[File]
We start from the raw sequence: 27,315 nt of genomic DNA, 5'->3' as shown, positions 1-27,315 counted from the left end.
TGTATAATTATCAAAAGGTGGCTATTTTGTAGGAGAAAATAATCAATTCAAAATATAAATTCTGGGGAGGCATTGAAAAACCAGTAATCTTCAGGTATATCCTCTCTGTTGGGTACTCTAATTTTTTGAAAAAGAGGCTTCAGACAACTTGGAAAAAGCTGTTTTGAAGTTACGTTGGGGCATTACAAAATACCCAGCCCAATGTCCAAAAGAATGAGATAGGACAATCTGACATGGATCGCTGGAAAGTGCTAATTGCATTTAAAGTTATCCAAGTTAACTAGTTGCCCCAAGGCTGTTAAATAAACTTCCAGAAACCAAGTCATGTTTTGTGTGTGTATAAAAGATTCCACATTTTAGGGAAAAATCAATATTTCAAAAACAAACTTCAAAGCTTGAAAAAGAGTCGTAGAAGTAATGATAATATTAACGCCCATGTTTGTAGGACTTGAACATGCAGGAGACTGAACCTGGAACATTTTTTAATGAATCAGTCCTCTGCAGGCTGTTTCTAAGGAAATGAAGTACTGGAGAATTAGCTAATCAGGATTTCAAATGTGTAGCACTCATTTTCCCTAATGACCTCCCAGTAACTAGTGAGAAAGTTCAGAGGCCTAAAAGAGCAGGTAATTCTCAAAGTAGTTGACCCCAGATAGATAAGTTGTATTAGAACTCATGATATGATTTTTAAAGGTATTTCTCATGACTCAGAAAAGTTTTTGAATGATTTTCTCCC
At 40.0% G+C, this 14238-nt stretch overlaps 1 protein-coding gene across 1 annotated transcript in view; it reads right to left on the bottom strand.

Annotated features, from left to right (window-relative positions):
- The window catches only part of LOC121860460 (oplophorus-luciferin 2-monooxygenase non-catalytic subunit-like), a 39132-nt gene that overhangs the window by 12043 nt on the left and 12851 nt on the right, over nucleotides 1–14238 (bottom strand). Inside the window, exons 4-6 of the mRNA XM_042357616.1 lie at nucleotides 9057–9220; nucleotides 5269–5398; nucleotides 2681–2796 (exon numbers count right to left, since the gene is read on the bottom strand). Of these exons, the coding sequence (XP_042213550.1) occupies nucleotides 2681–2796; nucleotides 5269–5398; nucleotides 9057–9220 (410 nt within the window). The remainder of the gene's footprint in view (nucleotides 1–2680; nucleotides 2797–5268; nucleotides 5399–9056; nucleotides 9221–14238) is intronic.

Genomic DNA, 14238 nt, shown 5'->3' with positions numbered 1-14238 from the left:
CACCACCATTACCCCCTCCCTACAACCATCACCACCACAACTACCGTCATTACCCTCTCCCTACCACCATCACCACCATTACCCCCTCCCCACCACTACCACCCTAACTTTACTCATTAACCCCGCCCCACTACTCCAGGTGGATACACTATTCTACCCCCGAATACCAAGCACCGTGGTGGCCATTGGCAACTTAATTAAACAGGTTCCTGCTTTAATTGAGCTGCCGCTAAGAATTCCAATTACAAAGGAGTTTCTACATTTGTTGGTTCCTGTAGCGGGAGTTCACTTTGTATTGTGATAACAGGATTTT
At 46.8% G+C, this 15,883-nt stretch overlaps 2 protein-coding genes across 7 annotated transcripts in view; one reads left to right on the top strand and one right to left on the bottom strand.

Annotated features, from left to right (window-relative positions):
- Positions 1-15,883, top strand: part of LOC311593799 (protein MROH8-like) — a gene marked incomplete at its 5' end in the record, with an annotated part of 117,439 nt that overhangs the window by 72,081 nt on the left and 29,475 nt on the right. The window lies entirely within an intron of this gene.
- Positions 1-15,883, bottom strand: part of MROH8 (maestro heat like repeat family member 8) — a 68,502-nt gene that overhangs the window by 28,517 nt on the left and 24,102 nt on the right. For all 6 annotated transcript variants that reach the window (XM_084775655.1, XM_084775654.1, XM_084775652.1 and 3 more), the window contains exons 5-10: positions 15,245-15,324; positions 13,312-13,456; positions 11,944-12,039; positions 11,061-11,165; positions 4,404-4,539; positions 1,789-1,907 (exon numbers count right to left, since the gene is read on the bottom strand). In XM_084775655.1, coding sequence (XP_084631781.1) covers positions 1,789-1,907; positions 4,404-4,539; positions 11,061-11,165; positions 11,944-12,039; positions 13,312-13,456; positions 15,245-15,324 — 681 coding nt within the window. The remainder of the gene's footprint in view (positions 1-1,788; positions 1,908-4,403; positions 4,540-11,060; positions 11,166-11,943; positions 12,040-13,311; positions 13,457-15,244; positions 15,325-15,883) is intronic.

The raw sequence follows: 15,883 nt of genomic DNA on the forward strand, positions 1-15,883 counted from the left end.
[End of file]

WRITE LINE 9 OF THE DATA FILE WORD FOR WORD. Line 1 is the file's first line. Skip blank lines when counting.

Annotated features, from left to right (window-relative positions):